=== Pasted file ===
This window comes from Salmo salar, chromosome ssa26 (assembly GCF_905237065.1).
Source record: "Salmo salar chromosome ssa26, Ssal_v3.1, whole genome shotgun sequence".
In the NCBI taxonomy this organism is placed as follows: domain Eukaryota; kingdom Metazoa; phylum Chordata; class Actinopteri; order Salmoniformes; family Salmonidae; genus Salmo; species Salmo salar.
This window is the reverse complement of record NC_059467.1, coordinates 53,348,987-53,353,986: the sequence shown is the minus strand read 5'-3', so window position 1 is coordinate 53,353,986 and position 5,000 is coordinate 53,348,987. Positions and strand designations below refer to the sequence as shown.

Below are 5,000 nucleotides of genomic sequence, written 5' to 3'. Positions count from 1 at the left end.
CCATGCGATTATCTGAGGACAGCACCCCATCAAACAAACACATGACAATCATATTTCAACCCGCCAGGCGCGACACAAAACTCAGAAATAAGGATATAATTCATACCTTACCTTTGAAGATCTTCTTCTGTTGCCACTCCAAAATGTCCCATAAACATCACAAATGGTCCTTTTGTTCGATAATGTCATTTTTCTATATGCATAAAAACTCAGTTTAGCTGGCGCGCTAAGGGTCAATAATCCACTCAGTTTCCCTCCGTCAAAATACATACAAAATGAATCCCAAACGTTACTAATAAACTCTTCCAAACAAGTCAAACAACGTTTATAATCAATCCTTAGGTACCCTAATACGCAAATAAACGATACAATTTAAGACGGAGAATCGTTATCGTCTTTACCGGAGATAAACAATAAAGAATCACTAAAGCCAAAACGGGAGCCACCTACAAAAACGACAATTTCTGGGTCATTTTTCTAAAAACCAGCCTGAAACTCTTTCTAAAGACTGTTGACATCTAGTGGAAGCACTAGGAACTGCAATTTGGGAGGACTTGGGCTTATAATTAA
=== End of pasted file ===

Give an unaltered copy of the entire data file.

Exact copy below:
This window comes from Salmo salar, chromosome ssa26 (assembly GCF_905237065.1).
Source record: "Salmo salar chromosome ssa26, Ssal_v3.1, whole genome shotgun sequence".
In the NCBI taxonomy this organism is placed as follows: domain Eukaryota; kingdom Metazoa; phylum Chordata; class Actinopteri; order Salmoniformes; family Salmonidae; genus Salmo; species Salmo salar.
This window is the reverse complement of record NC_059467.1, coordinates 53,348,987-53,353,986: the sequence shown is the minus strand read 5'-3', so window position 1 is coordinate 53,353,986 and position 5,000 is coordinate 53,348,987. Positions and strand designations below refer to the sequence as shown.

Below are 5,000 nucleotides of genomic sequence, written 5' to 3'. Positions count from 1 at the left end.
CCATGCGATTATCTGAGGACAGCACCCCATCAAACAAACACATGACAATCATATTTCAACCCGCCAGGCGCGACACAAAACTCAGAAATAAGGATATAATTCATACCTTACCTTTGAAGATCTTCTTCTGTTGCCACTCCAAAATGTCCCATAAACATCACAAATGGTCCTTTTGTTCGATAATGTCATTTTTCTATATGCATAAAAACTCAGTTTAGCTGGCGCGCTAAGGGTCAATAATCCACTCAGTTTCCCTCCGTCAAAATACATACAAAATGAATCCCAAACGTTACTAATAAACTCTTCCAAACAAGTCAAACAACGTTTATAATCAATCCTTAGGTACCCTAATACGCAAATAAACGATACAATTTAAGACGGAGAATCGTTATCGTCTTTACCGGAGATAAACAATAAAGAATCACTAAAGCCAAAACGGGAGCCACCTACAAAAACGACAATTTCTGGGTCATTTTTCTAAAAACCAGCCTGAAACTCTTTCTAAAGACTGTTGACATCTAGTGGAAGCACTAGGAACTGCAATTTGGGAGGACTTGGGCTTATAATTAA